PULLMAN, Wash. — In one way or another, the quality of water in the Northwest will be addressed by 80 speakers at the Research and Extension Regional Water Quality Conference 2002 in Vancouver, Wash., Feb. 20-21.
“The main objective of the conference is to present current science and scientific advances on water quality issues that are important for the region, as well as their application for technology transfer,” said Michael Barber, director, Washington State Water Research Center on the Washington State University campus.
“This is an excellent opportunity for research, extension, and agency personnel to exchange information,” he said.
About 300 scientists and government agency personnel from Washington, Oregon, Idaho and Alaska are expected to attend.
Conference organizers are WSU, University of Idaho, Oregon State University, the University of Alaska and Region 10 of the federal Environmental Protection Agency.
“This is hopefully the first of a series of conferences to help guide the regional research and extension agenda for the near future.”
Registration begins at 5 p.m., Tuesday, Feb. 19. The program begins the next morning. Sample topics include:
- How Damaging are Pesticide Mixtures in Washington State Surface Water to Aquatic Organisms?
- Assessment of Arsenic Levels in the Upper Yakima River Valley, Kittitas County, Wash.
- Groundwater Protection – An Integrated Approach – 20 Years of Spokane Valley Aquifer Protection.
- Protecting Water Quality Through Developing Easy and Acceptable Methods to Compost Horse Stall Waste.
- Spokane Area Storm Water Quality and Best Management Practices Study.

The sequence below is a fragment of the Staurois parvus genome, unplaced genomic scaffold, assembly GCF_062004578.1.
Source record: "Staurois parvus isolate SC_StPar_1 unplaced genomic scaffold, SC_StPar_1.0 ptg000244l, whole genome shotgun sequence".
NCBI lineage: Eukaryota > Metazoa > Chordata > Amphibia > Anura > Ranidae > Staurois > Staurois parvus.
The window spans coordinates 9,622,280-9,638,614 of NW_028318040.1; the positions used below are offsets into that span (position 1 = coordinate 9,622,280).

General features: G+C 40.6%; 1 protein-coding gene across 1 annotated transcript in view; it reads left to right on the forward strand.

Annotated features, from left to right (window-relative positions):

- Low Impact Development: Implementing New Storm-Water Management Strategies to Protect Water Quality and Aquatic Habitat in Western Washington.
- Use of Surface and Subsurface Wetlands for Treatment of Municipal Wastewater.
- DNA Fingerprinting of Bacteria Sources in the Lower Boise River.
- Watershed Restoration in the Willamette Basin.
- The Endangered Species Act and Chlorinated Water Discharges.
- Assessment of Irrigation Return Flows for Salmon Spawning Habitat.
- New Restoration Approach for Steep-Gradient Streams: Spokane River Case Study.
- A Conceptual Model of the Interaction Between the Spokane Valley-Rathdrum Prairie Aquifer and the Spokane River in the East Spokane River Valley, Washington and Idaho.
Meetings will be in the Red Lion Hotel at the Quay. Registration costs $220 with a special rate of $95 for students. For more information about registration, call 1 (800)-942-4978 or e-mail firstname.lastname@example.org. Program and registration information also is available on the Web at http://www.swwrc.wsu.edu/.
– 30 –